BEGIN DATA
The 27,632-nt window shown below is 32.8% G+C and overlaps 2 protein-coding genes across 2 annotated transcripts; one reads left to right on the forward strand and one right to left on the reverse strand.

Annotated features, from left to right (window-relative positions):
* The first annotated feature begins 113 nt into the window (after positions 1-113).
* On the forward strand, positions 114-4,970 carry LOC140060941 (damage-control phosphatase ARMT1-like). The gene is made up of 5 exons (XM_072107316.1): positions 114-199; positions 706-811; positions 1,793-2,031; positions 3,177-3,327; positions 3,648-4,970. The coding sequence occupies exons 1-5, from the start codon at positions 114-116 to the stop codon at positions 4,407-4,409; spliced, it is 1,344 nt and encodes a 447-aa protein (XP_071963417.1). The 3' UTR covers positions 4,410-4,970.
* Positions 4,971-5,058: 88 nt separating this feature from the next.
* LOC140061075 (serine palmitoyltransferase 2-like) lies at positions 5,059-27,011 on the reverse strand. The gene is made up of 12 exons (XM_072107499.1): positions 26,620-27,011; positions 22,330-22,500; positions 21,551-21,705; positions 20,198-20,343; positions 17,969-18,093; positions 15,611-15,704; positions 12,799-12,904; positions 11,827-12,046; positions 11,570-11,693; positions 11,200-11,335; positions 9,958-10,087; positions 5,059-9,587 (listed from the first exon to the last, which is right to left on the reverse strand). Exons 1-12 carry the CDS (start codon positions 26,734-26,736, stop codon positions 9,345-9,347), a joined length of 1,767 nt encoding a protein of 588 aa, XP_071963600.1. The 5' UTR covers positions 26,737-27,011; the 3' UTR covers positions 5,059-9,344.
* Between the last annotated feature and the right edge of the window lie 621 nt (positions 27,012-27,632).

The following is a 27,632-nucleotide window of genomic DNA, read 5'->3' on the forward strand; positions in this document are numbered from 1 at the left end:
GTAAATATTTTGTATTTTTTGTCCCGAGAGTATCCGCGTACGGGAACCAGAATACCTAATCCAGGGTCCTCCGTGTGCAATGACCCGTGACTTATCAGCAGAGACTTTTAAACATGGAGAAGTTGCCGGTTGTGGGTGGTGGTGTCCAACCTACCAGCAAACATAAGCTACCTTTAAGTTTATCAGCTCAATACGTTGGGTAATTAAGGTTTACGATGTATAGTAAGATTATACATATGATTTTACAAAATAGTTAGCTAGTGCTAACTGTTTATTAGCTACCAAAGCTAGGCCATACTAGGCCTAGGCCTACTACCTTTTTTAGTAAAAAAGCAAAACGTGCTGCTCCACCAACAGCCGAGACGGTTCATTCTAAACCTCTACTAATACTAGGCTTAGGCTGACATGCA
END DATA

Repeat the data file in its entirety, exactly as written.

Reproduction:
The 27,632-nt window shown below is 32.8% G+C and overlaps 2 protein-coding genes across 2 annotated transcripts; one reads left to right on the forward strand and one right to left on the reverse strand.

Annotated features, from left to right (window-relative positions):
* The first annotated feature begins 113 nt into the window (after positions 1-113).
* On the forward strand, positions 114-4,970 carry LOC140060941 (damage-control phosphatase ARMT1-like). The gene is made up of 5 exons (XM_072107316.1): positions 114-199; positions 706-811; positions 1,793-2,031; positions 3,177-3,327; positions 3,648-4,970. The coding sequence occupies exons 1-5, from the start codon at positions 114-116 to the stop codon at positions 4,407-4,409; spliced, it is 1,344 nt and encodes a 447-aa protein (XP_071963417.1). The 3' UTR covers positions 4,410-4,970.
* Positions 4,971-5,058: 88 nt separating this feature from the next.
* LOC140061075 (serine palmitoyltransferase 2-like) lies at positions 5,059-27,011 on the reverse strand. The gene is made up of 12 exons (XM_072107499.1): positions 26,620-27,011; positions 22,330-22,500; positions 21,551-21,705; positions 20,198-20,343; positions 17,969-18,093; positions 15,611-15,704; positions 12,799-12,904; positions 11,827-12,046; positions 11,570-11,693; positions 11,200-11,335; positions 9,958-10,087; positions 5,059-9,587 (listed from the first exon to the last, which is right to left on the reverse strand). Exons 1-12 carry the CDS (start codon positions 26,734-26,736, stop codon positions 9,345-9,347), a joined length of 1,767 nt encoding a protein of 588 aa, XP_071963600.1. The 5' UTR covers positions 26,737-27,011; the 3' UTR covers positions 5,059-9,344.
* Between the last annotated feature and the right edge of the window lie 621 nt (positions 27,012-27,632).

The following is a 27,632-nucleotide window of genomic DNA, read 5'->3' on the forward strand; positions in this document are numbered from 1 at the left end:
GTAAATATTTTGTATTTTTTGTCCCGAGAGTATCCGCGTACGGGAACCAGAATACCTAATCCAGGGTCCTCCGTGTGCAATGACCCGTGACTTATCAGCAGAGACTTTTAAACATGGAGAAGTTGCCGGTTGTGGGTGGTGGTGTCCAACCTACCAGCAAACATAAGCTACCTTTAAGTTTATCAGCTCAATACGTTGGGTAATTAAGGTTTACGATGTATAGTAAGATTATACATATGATTTTACAAAATAGTTAGCTAGTGCTAACTGTTTATTAGCTACCAAAGCTAGGCCATACTAGGCCTAGGCCTACTACCTTTTTTAGTAAAAAAGCAAAACGTGCTGCTCCACCAACAGCCGAGACGGTTCATTCTAAACCTCTACTAATACTAGGCTTAGGCTGACATGCA